School shootings have become a more regular occurrence in the United States, with the annual number rising from 16 in 2011 to a high of 116 in 2018, according to a study from the Center for Homeland Defense and Security at the Naval Postgraduate School.
“Antidepressants and prescriptions were a very good measurement because they are objective and cover the entire U.S.” researcher and SESP Prof. Hannes Schwandt said. “It’s really important that we observe prescriptions before and after a shooting and also in schools that didn’t experience a shooting to identify the causal effects.”
By looking at 44 schools and 15 shootings, researchers, including economics Prof. Molly Schnell, found that antidepressant use among people under 20 rose by 21 percent on average in the local communities where fatal shootings occurred.
The study found that the total cost of a school shooting for U.S. society is often underestimated. Schwandt said these negative effects are still being seen three years post-school shooting.
“What was shocking was that these effects are persistent,” Schwandt said. “Effects on mental health make it very likely that there will be effects on educational, career, and social outcomes.”
Increases in antidepressant use are the same in areas with high and low concentrations of prescribing doctors. The study did not find evidence that previous undiagnosed mental health conditions caused this increased use.
“There has been research showing that mental health issues in childhood are very costly in both the short and long term,” Schwandt said. “There was of course a hope that maybe a school shooting doesn’t have a lasting impact but that’s not what we found.”
This study attempts to answer what the long-term cost of a school shooting is on a community, but students who have lived in a community affected by a tragedy can describe how youth react immediately following a shooting.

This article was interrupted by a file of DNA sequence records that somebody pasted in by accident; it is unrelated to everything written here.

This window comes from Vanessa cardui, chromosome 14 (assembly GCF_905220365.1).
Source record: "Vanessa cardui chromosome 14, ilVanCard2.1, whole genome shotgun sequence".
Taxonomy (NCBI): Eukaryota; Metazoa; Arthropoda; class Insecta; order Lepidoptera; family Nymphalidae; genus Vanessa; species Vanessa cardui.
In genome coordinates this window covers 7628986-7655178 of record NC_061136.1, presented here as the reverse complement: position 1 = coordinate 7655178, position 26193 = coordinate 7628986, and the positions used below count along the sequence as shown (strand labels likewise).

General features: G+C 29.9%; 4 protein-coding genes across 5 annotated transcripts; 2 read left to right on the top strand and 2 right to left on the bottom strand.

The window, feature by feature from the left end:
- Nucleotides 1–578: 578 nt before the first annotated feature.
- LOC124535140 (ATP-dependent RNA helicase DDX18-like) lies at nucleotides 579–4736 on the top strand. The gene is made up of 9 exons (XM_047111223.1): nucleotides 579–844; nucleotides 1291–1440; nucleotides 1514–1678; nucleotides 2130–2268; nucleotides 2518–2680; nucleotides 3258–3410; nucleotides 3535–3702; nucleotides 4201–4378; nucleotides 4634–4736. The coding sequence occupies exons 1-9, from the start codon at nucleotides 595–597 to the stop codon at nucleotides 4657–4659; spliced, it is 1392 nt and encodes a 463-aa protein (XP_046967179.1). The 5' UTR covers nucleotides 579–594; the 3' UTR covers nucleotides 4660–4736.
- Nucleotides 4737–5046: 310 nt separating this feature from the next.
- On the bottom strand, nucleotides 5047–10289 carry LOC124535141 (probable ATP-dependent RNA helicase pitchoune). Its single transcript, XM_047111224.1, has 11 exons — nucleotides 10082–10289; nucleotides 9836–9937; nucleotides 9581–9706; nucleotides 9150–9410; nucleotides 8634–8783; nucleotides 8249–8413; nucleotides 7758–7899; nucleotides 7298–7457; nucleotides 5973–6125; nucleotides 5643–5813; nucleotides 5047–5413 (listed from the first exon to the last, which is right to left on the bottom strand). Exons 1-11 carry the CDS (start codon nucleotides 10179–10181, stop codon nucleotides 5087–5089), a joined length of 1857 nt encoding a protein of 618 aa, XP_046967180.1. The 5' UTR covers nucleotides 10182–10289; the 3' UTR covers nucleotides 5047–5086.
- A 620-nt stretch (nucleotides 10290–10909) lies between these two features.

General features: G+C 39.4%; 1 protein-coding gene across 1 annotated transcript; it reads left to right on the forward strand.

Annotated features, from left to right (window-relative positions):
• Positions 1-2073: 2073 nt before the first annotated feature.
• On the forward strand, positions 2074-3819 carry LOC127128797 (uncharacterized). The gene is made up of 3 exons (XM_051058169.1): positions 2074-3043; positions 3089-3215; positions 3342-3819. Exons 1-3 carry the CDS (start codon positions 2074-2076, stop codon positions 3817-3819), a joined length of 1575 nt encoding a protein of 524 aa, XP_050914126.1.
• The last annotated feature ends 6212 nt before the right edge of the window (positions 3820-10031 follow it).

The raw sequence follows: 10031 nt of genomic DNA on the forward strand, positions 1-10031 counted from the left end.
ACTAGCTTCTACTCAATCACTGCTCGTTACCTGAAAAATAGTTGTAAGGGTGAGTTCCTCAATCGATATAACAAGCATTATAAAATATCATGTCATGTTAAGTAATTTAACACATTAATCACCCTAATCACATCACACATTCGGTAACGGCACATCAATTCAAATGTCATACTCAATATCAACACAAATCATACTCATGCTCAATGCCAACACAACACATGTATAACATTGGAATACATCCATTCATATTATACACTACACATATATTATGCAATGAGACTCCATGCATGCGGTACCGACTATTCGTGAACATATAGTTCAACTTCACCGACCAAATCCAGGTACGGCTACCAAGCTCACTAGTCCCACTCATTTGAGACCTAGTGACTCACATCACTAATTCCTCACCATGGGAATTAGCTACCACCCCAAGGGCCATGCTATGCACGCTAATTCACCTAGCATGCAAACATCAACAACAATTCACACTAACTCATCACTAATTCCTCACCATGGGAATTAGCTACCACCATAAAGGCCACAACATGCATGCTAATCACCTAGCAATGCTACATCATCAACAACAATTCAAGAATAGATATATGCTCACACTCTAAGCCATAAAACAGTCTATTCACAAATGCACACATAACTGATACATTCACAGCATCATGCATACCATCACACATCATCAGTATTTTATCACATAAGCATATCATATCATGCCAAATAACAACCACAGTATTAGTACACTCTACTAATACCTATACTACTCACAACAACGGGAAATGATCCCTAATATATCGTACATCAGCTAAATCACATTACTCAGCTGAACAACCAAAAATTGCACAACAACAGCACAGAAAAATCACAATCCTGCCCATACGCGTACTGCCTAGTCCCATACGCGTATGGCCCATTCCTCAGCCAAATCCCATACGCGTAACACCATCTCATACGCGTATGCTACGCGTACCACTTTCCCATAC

Maria Aragon, a Medill freshman, attended high school just five miles away from Marjory Stoneman Douglas High School, the site of a fatal shooting in 2018 that killed 17 people.
Aragon remembers being instantly angered upon hearing the news of a shooting so close to home.
“I felt like my blood was boiling,” Aragon said “I needed to do something.”
She explained that in the following days there students and community members experienced mixed reactions. The March For Our Lives movement was created soon after the shooting, and Aragon said the emotional effects did not leave her for some time.
“A couple weeks later I was just driving home and I felt so afraid,” Aragon said. “I called my friend and I told her I didn’t know why, but I felt so scared.”
Ultimately, Aragon said the tragedy awakened a sense of advocacy in herself and peers. She said that her friends and community members moved past the typical news cycle that often accompanies school shootings to focus more on prolonged gun control advocacy.
Schwandt hopes that the research he co-authored will spark conversation and inspire further study into the long-term effects of a school shooting.
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